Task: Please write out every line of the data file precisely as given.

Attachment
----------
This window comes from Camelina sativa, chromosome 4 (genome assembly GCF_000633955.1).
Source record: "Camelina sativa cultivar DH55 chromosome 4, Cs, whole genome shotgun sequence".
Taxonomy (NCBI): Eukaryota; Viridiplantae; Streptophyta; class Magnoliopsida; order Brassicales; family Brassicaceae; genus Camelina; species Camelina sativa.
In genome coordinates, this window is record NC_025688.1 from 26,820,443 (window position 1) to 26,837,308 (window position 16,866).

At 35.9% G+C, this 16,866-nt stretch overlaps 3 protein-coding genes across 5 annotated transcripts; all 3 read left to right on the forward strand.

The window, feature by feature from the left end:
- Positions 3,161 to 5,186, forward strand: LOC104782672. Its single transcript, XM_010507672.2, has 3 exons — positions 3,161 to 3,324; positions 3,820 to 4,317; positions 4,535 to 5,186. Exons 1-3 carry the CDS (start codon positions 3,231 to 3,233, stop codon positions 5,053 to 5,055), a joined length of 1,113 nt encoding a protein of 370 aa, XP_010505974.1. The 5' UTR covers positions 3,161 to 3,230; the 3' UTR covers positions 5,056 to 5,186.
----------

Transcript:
This window comes from Camelina sativa, chromosome 4 (genome assembly GCF_000633955.1).
Source record: "Camelina sativa cultivar DH55 chromosome 4, Cs, whole genome shotgun sequence".
Taxonomy (NCBI): Eukaryota; Viridiplantae; Streptophyta; class Magnoliopsida; order Brassicales; family Brassicaceae; genus Camelina; species Camelina sativa.
In genome coordinates, this window is record NC_025688.1 from 26,820,443 (window position 1) to 26,837,308 (window position 16,866).

At 35.9% G+C, this 16,866-nt stretch overlaps 3 protein-coding genes across 5 annotated transcripts; all 3 read left to right on the forward strand.

The window, feature by feature from the left end:
- Positions 3,161 to 5,186, forward strand: LOC104782672. Its single transcript, XM_010507672.2, has 3 exons — positions 3,161 to 3,324; positions 3,820 to 4,317; positions 4,535 to 5,186. Exons 1-3 carry the CDS (start codon positions 3,231 to 3,233, stop codon positions 5,053 to 5,055), a joined length of 1,113 nt encoding a protein of 370 aa, XP_010505974.1. The 5' UTR covers positions 3,161 to 3,230; the 3' UTR covers positions 5,056 to 5,186.